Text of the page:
Last night, I joined my friend Scott and several other EPIK teachers for a weird trip to into downtown Daegu. Scott said that he was going to buy a phone and asked if we wanted to tag along. After work, five of us met up at the Kyungpook subway station near downtown.
This trip was a big deal because Scott claimed to have found a woman who sold cell phones and plans to foreigners without Alien Registration Cards (ARC). It is supposed to be impossible for anyone to get telephone or internet service without an ARC.
The woman’s name was Eliza. She is a native and Presbyterian evangelist. God called her to provide cell phones to foreigners who have not yet received an ARC…and to preach at them. I am having a bit of trouble making the connection between evangelism and illegal cell phones, but who am I to question it? They were sweet phones.
When we arrived (15 minutes late), Eliza invited us in and asked us to have a seat in her waiting room. For the next hour, she and Scott had the weirdest conversation I’ve heard in a long time. She couldn’t decide whether to sell him a phone or talk about God. Once she finished outlining the terribly confusing specifics of his new contract, Scott had a brand new Samsung Galaxy S2. Despite my concerns, the rest of the group seemed to think that this shady underground appointment-only cell phone deal was on the up-and-up, but have my doubts. I guess we’ll find out soon enough.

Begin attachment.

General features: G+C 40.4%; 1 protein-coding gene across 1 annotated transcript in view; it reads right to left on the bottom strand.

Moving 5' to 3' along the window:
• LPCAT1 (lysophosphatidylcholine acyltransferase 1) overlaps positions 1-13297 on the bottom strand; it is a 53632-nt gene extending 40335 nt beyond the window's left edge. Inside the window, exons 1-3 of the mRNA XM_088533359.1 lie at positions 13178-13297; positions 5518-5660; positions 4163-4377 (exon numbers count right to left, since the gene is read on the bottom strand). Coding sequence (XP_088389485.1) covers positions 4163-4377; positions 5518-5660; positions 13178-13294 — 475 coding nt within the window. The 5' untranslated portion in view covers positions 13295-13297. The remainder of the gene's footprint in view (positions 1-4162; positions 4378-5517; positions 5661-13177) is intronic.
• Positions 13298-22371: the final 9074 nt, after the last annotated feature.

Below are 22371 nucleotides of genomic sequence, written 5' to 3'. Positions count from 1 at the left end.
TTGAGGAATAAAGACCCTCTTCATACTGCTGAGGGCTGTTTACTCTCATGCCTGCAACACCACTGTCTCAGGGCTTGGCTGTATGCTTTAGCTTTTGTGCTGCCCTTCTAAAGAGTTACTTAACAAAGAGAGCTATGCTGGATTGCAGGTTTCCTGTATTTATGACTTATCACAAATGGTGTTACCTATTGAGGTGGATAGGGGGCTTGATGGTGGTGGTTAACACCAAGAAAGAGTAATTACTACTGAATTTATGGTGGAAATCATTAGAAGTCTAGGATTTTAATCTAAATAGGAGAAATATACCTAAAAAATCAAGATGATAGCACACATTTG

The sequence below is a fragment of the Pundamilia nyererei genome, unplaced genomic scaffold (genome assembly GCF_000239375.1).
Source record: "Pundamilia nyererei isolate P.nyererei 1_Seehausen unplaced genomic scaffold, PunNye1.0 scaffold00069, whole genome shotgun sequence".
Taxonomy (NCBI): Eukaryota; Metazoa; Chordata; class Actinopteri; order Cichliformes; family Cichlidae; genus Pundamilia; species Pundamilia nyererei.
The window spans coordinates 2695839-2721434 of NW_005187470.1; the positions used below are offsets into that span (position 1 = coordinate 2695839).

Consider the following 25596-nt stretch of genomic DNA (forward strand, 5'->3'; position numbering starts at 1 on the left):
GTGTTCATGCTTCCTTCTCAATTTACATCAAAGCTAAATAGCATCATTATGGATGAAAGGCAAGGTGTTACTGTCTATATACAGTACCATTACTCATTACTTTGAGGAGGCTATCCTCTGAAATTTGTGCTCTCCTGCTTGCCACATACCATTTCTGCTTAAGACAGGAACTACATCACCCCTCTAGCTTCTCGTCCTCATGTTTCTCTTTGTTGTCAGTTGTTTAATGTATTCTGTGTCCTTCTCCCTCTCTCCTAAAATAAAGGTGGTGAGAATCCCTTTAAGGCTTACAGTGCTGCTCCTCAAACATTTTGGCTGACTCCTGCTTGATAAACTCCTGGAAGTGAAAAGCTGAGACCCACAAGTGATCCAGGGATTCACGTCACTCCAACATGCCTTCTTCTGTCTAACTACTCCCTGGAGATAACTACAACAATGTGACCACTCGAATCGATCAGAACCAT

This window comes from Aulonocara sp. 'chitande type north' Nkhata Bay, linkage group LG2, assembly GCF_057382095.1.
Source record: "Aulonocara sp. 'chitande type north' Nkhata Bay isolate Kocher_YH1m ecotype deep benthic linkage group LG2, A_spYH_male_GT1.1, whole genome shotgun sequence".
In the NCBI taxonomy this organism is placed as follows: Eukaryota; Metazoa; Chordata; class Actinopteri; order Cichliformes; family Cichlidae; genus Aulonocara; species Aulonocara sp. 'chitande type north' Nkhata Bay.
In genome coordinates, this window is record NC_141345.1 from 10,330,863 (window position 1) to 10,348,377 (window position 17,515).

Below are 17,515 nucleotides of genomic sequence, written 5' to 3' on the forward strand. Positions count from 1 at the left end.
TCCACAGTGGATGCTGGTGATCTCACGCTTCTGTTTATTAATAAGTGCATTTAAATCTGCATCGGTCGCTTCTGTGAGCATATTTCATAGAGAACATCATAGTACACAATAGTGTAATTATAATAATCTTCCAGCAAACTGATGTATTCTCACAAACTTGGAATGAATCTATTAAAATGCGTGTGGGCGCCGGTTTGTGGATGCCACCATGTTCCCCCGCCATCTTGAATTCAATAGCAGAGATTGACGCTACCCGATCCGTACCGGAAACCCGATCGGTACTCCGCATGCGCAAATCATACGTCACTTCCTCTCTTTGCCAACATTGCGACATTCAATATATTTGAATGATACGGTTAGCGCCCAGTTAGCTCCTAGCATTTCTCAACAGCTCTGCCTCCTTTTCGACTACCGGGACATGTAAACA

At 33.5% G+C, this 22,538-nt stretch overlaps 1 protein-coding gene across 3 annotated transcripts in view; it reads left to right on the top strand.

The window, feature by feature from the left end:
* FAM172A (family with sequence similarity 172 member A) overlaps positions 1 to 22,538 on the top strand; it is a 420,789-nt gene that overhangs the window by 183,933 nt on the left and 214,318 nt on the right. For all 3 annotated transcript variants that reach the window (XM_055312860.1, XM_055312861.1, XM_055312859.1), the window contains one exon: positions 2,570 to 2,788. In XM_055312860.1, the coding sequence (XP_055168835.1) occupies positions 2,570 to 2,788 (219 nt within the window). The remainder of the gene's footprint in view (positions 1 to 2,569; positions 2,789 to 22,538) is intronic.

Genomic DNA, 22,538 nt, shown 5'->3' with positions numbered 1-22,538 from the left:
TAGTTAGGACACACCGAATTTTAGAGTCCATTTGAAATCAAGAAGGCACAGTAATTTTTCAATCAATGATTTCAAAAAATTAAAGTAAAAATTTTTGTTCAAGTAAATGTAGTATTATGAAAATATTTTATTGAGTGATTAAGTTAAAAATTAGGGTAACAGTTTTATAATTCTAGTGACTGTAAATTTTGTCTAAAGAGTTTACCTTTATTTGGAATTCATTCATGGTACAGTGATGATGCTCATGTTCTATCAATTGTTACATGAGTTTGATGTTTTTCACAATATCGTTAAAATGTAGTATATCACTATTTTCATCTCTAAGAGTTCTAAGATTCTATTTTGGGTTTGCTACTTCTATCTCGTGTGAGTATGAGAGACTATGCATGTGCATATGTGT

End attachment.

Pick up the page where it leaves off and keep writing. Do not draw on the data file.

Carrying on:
After the black market cell phone deal, we headed downtown for dinner. We decided to look for an Olive Garden that we’ve passed a few times. Right when we thought we wouldn’t find it, we turned a corner and saw the sign. We were all a bit confused, because we didn’t remember the Olive Garden being on this street. We went in, sat down, and realized that we had stumbled upon a knock-off Olive Garden. The restaurant was dirty, it smelled bad, and the menus looked nothing like Olive Garden menus. The pictures on the menu didn’t look much like Olive Garden food, either.
We set out again in search of Olive Garden. It didn’t take long to find the real article. It looked and smelled more like an Olive Garden. The dishes weren’t quite the same as at an Olive Garden in the states, but we didn’t care. It was the closest thing to western food we’d had all week, so we enjoyed it. Scott was distracted for most of the meal – he was busy playing with his new phone.
As is Korean custom, we at family style. We ordered several dishes as a table instead of purchasing individual meals. Two pastas, two pizzas, and some bruschetta. They were all weird, but good. I included a slide show at the bottom.
After dinner we split up and I went home to get the best night sleep I’ve had in a while. I was glad to get out and have a western-ish dinner with a bunch of Americans (and a Kiwi). Can’t wait to do that again. Maybe we’ll try a different western restaurant soon.
Until next time.